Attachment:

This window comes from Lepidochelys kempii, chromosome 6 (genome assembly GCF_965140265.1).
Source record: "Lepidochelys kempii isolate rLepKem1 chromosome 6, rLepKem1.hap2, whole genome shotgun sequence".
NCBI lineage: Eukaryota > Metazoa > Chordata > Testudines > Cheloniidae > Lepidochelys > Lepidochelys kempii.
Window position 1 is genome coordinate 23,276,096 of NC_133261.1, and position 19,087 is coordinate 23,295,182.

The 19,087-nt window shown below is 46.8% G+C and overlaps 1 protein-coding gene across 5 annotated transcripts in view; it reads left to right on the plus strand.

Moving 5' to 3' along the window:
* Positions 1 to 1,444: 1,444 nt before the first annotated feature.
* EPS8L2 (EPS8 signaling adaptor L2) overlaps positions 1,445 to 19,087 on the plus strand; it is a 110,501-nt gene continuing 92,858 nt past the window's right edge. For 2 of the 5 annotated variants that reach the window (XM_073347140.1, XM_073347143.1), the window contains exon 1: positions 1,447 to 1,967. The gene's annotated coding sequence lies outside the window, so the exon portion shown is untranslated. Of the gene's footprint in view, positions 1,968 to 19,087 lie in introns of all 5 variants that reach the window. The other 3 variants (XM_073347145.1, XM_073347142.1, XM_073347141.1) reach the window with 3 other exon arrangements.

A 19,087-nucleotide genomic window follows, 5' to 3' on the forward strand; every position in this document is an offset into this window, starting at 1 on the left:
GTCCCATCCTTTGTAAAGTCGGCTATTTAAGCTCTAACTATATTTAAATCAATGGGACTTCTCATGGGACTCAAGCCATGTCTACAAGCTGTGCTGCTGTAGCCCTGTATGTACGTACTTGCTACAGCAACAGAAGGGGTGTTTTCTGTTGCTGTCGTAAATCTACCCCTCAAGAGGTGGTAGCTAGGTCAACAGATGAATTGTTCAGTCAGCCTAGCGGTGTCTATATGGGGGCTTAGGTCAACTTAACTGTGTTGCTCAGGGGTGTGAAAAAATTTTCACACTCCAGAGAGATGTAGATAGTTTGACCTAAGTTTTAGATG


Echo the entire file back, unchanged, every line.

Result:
This window comes from Lepidochelys kempii, chromosome 6 (genome assembly GCF_965140265.1).
Source record: "Lepidochelys kempii isolate rLepKem1 chromosome 6, rLepKem1.hap2, whole genome shotgun sequence".
NCBI lineage: Eukaryota > Metazoa > Chordata > Testudines > Cheloniidae > Lepidochelys > Lepidochelys kempii.
Window position 1 is genome coordinate 23,276,096 of NC_133261.1, and position 19,087 is coordinate 23,295,182.

The 19,087-nt window shown below is 46.8% G+C and overlaps 1 protein-coding gene across 5 annotated transcripts in view; it reads left to right on the plus strand.

Moving 5' to 3' along the window:
* Positions 1 to 1,444: 1,444 nt before the first annotated feature.
* EPS8L2 (EPS8 signaling adaptor L2) overlaps positions 1,445 to 19,087 on the plus strand; it is a 110,501-nt gene continuing 92,858 nt past the window's right edge. For 2 of the 5 annotated variants that reach the window (XM_073347140.1, XM_073347143.1), the window contains exon 1: positions 1,447 to 1,967. The gene's annotated coding sequence lies outside the window, so the exon portion shown is untranslated. Of the gene's footprint in view, positions 1,968 to 19,087 lie in introns of all 5 variants that reach the window. The other 3 variants (XM_073347145.1, XM_073347142.1, XM_073347141.1) reach the window with 3 other exon arrangements.

A 19,087-nucleotide genomic window follows, 5' to 3' on the forward strand; every position in this document is an offset into this window, starting at 1 on the left:
GTCCCATCCTTTGTAAAGTCGGCTATTTAAGCTCTAACTATATTTAAATCAATGGGACTTCTCATGGGACTCAAGCCATGTCTACAAGCTGTGCTGCTGTAGCCCTGTATGTACGTACTTGCTACAGCAACAGAAGGGGTGTTTTCTGTTGCTGTCGTAAATCTACCCCTCAAGAGGTGGTAGCTAGGTCAACAGATGAATTGTTCAGTCAGCCTAGCGGTGTCTATATGGGGGCTTAGGTCAACTTAACTGTGTTGCTCAGGGGTGTGAAAAAATTTTCACACTCCAGAGAGATGTAGATAGTTTGACCTAAGTTTTAGATG